Emmie Thompson was elected student body president of the University of South Carolina, and she'll be inaugurated along with the other executive members of Student Government on March 22.
In celebration of her achievement, here's a look back at past student body presidents and their accomplishments since graduating.
Glenn German, '85
German graduated in 1985, got his masters from the NYU Tisch Film Program and eventually wrote and produced the 2013 romantic comedy At Middleton, starring Andy Garcia and Vera Farmiga. The screenwriter is currently a professor at USC while working on two movies to be filmed in New Orleans and Los Angeles. But, he humbly reminisces about a time when he would write movie reviews for The Daily Gamecock and watch films in the Russell House Theater — where he saw his own film a decade ago.
“The Russell House is where I had seen half of every movie I've ever seen in my life, which made it really special to watch my own in there,” German says.
German considered himself an unlikely student presidential candidate. He says the other candidates all wore suits every day, while an article in The Daily Gamecock labeled him the “Sweatshirt President,” because he wore a sweatshirt and jeans all the time.
He learned to never say “never.” After he graduated, 13 years passed before he received his first paycheck for writing.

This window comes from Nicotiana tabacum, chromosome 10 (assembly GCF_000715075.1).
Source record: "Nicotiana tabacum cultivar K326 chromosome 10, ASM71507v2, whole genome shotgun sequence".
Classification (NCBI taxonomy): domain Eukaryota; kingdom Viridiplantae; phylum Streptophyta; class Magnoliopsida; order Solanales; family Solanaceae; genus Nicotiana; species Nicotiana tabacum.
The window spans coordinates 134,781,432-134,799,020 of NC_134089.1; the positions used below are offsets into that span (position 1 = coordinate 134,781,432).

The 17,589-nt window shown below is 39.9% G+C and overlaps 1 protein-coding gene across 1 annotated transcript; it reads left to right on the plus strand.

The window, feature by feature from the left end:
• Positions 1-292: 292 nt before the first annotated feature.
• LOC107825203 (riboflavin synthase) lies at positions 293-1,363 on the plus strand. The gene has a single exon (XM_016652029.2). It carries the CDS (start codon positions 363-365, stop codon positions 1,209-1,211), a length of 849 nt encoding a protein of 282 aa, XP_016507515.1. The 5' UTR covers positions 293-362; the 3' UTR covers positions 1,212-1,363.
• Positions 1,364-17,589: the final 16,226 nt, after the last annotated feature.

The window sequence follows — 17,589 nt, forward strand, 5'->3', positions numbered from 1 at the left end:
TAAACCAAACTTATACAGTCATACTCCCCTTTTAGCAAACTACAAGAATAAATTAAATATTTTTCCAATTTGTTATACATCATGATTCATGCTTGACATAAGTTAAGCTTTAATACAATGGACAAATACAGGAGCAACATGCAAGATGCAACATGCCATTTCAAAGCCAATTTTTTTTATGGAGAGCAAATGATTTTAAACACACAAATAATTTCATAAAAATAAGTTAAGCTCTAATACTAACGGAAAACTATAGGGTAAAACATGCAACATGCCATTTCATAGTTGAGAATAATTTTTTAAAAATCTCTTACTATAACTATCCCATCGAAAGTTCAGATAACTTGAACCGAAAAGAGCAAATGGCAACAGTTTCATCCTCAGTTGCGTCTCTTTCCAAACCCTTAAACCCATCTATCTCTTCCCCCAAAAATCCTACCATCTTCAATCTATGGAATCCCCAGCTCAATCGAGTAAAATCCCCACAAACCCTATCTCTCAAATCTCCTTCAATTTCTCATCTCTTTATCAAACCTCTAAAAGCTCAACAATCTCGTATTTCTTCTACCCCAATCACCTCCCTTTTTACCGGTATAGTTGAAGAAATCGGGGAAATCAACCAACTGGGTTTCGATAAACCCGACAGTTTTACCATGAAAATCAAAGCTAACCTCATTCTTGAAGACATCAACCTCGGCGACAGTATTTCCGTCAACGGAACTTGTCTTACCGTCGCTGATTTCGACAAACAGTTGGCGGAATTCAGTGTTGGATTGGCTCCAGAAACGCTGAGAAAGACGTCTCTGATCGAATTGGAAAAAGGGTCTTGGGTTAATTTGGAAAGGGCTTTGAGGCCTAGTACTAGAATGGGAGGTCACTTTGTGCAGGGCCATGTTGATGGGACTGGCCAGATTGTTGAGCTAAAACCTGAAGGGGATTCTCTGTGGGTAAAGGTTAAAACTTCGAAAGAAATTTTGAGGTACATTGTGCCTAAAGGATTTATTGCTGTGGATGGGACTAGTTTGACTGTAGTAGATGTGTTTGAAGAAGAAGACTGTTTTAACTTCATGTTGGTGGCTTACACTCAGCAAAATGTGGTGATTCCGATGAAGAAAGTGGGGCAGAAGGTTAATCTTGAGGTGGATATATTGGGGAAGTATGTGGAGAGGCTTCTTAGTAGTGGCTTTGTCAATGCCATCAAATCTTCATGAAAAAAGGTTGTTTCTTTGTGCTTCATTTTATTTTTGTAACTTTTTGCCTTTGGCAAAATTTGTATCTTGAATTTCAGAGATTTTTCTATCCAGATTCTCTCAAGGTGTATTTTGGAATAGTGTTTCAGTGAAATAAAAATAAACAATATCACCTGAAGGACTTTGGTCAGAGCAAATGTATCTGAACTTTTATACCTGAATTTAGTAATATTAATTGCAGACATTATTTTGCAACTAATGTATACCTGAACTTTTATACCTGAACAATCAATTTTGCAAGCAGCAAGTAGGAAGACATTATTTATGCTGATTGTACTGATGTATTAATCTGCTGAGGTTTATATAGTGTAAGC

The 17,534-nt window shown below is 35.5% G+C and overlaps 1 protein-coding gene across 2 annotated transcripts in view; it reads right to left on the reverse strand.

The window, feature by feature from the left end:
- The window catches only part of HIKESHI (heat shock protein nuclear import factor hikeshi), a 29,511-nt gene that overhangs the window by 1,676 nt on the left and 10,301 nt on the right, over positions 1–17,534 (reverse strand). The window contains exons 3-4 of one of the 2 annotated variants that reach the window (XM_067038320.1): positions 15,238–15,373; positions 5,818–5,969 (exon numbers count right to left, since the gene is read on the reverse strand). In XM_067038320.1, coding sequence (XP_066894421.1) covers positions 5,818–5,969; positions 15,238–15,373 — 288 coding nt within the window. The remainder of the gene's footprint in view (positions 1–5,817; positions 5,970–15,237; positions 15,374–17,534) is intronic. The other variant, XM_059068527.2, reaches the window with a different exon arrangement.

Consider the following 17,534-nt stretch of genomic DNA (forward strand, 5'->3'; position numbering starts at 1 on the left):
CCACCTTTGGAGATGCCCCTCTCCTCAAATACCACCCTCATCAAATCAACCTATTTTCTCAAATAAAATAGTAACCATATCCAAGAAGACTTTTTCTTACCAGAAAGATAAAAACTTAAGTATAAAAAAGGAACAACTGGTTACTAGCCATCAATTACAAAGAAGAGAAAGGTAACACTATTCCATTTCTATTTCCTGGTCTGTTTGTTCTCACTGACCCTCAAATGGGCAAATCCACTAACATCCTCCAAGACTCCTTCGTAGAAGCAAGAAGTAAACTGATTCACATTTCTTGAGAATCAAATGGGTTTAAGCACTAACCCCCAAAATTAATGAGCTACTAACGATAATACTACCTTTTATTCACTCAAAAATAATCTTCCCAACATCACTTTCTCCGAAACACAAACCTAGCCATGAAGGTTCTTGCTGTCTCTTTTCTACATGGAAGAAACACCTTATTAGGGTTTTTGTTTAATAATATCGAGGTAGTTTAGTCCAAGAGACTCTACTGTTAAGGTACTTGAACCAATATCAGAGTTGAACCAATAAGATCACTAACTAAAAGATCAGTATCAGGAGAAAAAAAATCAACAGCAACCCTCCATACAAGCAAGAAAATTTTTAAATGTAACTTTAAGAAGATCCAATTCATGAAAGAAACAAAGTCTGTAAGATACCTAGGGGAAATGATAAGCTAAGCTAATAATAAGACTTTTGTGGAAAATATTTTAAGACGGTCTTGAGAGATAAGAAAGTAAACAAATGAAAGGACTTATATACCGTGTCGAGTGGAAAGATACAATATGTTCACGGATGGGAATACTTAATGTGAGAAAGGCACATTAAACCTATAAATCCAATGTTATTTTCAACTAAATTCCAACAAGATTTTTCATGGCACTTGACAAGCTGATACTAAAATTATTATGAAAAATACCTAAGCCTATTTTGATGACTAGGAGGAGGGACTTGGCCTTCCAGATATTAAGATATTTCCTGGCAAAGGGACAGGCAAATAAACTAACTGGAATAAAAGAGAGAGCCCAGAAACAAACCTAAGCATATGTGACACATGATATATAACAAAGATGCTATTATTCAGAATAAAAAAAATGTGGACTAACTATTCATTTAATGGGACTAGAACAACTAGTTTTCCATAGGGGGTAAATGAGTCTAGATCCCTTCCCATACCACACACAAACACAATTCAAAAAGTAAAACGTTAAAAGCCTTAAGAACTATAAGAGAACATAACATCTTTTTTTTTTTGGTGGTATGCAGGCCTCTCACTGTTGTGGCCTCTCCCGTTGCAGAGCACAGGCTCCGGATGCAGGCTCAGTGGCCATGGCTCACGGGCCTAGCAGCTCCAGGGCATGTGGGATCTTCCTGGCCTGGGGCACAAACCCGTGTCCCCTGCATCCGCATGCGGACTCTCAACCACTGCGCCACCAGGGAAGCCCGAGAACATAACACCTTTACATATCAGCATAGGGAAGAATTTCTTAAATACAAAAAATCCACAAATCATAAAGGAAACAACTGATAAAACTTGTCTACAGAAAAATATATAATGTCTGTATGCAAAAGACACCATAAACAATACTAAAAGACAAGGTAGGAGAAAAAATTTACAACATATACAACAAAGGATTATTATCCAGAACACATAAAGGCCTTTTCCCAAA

"There were so many times we could have just walked away,” German says. “Had I stopped trying, I would’ve never had a film career. You wouldn't be given the intense ability to dream that big without having the talent to achieve it.”
Brian A. Comer, '99
Comer graduated in 1999 and stayed at USC to get his master's in international business and his law degree. He started his career in pharmaceutical litigation work, and was asked “out of the blue” by a former client to work for South Carolina’s Youth Advocate Program — a foster care services provider. Since 2018, he’s enjoyed fulfilling work in a nonprofit organization.
“I always thought I would become a corporate international, transactional type of lawyer,” Comer says. “I look more for personal fulfillment and happiness — something that allows me to get up and go to work every day, feeling like I'm making a difference. And that’s where I am.”
He fondly remembers his time as student body president. He spoke at an African American student protest, relaxed the formal visitation standards to make living on campus more appealing and received the Algernon Sydney Sullivan Award.
“I loved working with all of the students to try and make a difference,” Comer says. “I put everything I had into my four years at the University of South Carolina as an undergrad, and that was kind of the pinnacle.”
Meredith Ross '09, '15
Ross graduated from USC with a degree in political science in 2009 and stayed for law school, from which she graduated in 2015. As assistant general counsel and legislative director to the S.C. House Ways and Means Committee, she’s now in the midst of a debate on the state budget. Before assuming her current role in 2019, Ross spent two years as a Teach for America corps member and had a clerkship at the Court of Appeals with the Honorable Aphrodite K. Konduros. She went into college with a deep interest in politics due to an “obsession” with the TV show The West Wing" in high school and attendance at Palmetto Girls State.